Polyamines (PAs) are ubiquitous biogenic amines found in all living organisms from bacteria to Archaea, and Eukaryotes including plants and animals. Since the first description of putrescine conjugate, feruloyl-putrescine (originally called subaphylline), from grapefruit leaves and juice, many research studies have highlighted the importance of PAs in growth, development, and other physiological processes in citrus plants. PAs appear to be involved in a wide range of physiological processes in citrus plants; however, their exact roles are not fully understood. Accordingly, in the present review, we discuss the biosynthesis of PAs in citrus plants, with an emphasis on the recent advances in identifying and characterizing PAs-biosynthetic genes and other upstream regulatory genes involved in transcriptional regulation of PAs metabolism. In addition, we will discuss the recent metabolic, genetic, and molecular evidence illustrating the roles of PAs metabolism in citrus physiology including somatic embryogenesis; root system formation, morphology, and architecture; plant growth and shoot system architecture; inflorescence, flowering, and flowering-associated events; fruit set, development, and quality; stomatal closure and gas-exchange; and chlorophyll fluorescence and photosynthesis. We believe that the molecular and biochemical understanding of PAs metabolism and their physiological roles in citrus plants will help citrus breeding programs to enhance tolerance to biotic and abiotic stresses and provide bases for further research into potential applications.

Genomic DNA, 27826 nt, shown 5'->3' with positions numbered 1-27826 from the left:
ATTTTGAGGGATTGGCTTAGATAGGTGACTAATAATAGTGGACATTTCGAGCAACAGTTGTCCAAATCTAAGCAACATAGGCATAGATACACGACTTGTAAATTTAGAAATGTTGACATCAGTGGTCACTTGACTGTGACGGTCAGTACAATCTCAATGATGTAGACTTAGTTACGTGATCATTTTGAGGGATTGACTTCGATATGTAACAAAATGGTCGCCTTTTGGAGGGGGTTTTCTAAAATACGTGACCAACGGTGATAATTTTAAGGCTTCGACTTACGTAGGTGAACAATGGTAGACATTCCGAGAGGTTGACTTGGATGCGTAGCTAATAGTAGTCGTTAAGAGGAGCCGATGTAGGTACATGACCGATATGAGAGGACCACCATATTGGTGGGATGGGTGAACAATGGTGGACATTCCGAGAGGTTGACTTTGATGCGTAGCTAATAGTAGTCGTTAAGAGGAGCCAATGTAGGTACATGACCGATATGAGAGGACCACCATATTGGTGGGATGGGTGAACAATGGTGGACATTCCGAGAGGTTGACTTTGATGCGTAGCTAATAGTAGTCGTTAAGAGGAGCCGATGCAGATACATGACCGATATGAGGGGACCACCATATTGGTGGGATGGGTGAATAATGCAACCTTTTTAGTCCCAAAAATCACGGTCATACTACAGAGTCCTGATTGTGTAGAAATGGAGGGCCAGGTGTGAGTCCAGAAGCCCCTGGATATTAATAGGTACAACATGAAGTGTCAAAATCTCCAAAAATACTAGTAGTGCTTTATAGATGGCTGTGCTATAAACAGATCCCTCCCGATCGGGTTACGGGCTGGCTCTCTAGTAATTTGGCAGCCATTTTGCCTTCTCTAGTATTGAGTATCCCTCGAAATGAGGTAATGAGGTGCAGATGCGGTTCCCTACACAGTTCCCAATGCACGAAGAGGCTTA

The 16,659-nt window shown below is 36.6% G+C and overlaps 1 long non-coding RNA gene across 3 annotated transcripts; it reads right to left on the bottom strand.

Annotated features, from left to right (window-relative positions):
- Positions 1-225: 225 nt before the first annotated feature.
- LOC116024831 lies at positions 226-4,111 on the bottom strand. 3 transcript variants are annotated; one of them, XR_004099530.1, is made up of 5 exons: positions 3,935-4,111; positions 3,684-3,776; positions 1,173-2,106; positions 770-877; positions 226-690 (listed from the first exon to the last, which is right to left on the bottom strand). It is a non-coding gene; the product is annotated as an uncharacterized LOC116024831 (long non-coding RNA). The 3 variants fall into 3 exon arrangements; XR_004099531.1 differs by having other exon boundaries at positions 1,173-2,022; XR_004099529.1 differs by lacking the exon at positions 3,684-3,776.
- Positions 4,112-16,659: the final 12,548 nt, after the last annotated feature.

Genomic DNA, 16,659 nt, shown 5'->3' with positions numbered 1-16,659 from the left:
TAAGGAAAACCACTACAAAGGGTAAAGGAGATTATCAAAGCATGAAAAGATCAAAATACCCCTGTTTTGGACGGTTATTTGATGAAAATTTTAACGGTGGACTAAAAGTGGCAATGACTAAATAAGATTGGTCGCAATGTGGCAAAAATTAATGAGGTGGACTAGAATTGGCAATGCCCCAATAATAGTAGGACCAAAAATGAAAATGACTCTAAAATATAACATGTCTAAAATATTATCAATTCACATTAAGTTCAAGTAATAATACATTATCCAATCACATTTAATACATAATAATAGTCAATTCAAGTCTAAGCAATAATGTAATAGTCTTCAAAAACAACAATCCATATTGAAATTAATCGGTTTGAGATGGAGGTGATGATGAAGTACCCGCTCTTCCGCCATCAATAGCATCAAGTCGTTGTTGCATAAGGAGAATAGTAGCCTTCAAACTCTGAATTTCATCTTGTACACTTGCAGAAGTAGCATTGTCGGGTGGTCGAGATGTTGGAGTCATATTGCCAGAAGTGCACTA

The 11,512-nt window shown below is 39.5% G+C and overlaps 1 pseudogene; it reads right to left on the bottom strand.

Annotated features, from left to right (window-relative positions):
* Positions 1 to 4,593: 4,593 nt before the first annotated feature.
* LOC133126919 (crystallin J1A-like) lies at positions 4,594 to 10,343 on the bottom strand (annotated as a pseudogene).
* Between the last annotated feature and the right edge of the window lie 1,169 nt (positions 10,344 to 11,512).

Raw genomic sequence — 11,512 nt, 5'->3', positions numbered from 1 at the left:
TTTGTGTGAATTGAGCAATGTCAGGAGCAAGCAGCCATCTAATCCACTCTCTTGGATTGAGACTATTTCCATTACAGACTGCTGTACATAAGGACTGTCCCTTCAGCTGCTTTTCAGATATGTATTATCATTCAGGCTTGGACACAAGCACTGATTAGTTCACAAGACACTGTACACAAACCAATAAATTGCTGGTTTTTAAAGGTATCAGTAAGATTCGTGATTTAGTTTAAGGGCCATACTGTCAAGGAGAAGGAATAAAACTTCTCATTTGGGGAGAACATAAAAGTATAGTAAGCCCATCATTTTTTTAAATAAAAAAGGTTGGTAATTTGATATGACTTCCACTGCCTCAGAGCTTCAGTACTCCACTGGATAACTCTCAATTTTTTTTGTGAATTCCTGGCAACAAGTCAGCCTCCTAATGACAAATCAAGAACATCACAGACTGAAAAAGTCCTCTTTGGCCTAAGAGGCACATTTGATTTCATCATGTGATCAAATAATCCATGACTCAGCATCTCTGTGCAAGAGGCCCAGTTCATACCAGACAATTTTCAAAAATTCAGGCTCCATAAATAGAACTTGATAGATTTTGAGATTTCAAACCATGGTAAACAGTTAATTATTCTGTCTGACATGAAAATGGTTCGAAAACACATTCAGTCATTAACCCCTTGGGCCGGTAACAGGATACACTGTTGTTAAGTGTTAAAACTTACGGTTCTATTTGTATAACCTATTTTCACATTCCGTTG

Keywords: citrus; embryogenesis; flowering and inflorescence; polyamines; putrescine; root system architecture; shoot system architecture; spermidine; spermine.